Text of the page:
Efficacy Analysis of Robot-Assisted Minimally Invasive Surgery for Small-Volume Spontaneous Thalamic Hemorrhage.

Journal: World Neurosurgery
Treatment Used: Robot-Assisted Minimally Invasive Surgery
Number of Patients: 84
Published:
MediFind Summary

Summary: The purpose of this study was to evaluate the effectiveness of robot-assisted surgery in patients with small-volume thalamic hemorrhage (i.e. excessive bleeding in the thalamus area of the brain).

Conclusion: Robot-assisted drainage of excessive bleeding in the thalamus area of the brain can improve prognosis and reduce the incidence of pneumonia and kidney dysfunction.

Abstract

Objective: To test whether robot-assisted surgery can improve prognosis of small-volume thalamic hemorrhage and to provide a surgical basis for treatment of small-volume thalamic hemorrhage.

Methods: This retrospective study included patients with thalamic hemorrhage and hematoma volume of 5-15 mL treated from December 2015 to December 2018. Patients were divided into an operation group and a nonoperation group. General data, types of hematoma, incidence of complications, Scandinavian Stroke Scale score, and modified Rankin Scale score were recorded and analyzed.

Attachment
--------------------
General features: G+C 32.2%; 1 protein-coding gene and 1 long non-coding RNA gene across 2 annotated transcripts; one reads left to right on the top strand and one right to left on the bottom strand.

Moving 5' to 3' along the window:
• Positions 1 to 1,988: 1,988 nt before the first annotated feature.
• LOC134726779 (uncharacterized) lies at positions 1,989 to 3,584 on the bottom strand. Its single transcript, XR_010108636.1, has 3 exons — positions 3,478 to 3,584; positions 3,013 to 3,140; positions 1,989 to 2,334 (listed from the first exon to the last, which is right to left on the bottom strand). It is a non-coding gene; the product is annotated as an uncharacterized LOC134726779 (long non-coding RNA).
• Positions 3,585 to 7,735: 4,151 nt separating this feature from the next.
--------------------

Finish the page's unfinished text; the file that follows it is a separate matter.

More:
Results: Retrospectively, 84 cases met inclusion criteria: 35 cases in operation group and 49 cases in nonoperation group. At 90 days after onset, mortality was 11.4% in the operation group and 4.1% in the nonoperation group (P > 0.05). The Scandinavian Stroke Scale score in the operation group (43.3 ± 8.5) was higher than in the nonoperation group (36.1 ± 10.0) (P < 0.05). The modified Rankin Scale score in the operation group (2.9 ± 0.3) was lower than in the nonoperation group (3.7 ± 0.2) (P < 0.05). The incidence of pneumonia (8.6%) and renal dysfunction (14.3%) was lower in the operation group than in the nonoperation group (28.6% and 34.7%, respectively) (P < 0.05). There was no significant difference between the 2 groups in the incidence of central fever (5.7% vs. 12.2%), stress ulcer (11.4% vs. 16.3%), and ion balance disturbance (20.0% vs. 26.5%) (P > 0.05).

Conclusions: Robot-assisted drainage of thalamic hemorrhage can improve prognosis and reduce the incidence of pneumonia and renal dysfunction.

Authors
Yu Wang, Hai Jin, Shun Gong, Xingwang Yang, Xiao Sun, Mengting Xu, Yang Liu, Shimiao Wang, Weilong Song, Yingqun Tao

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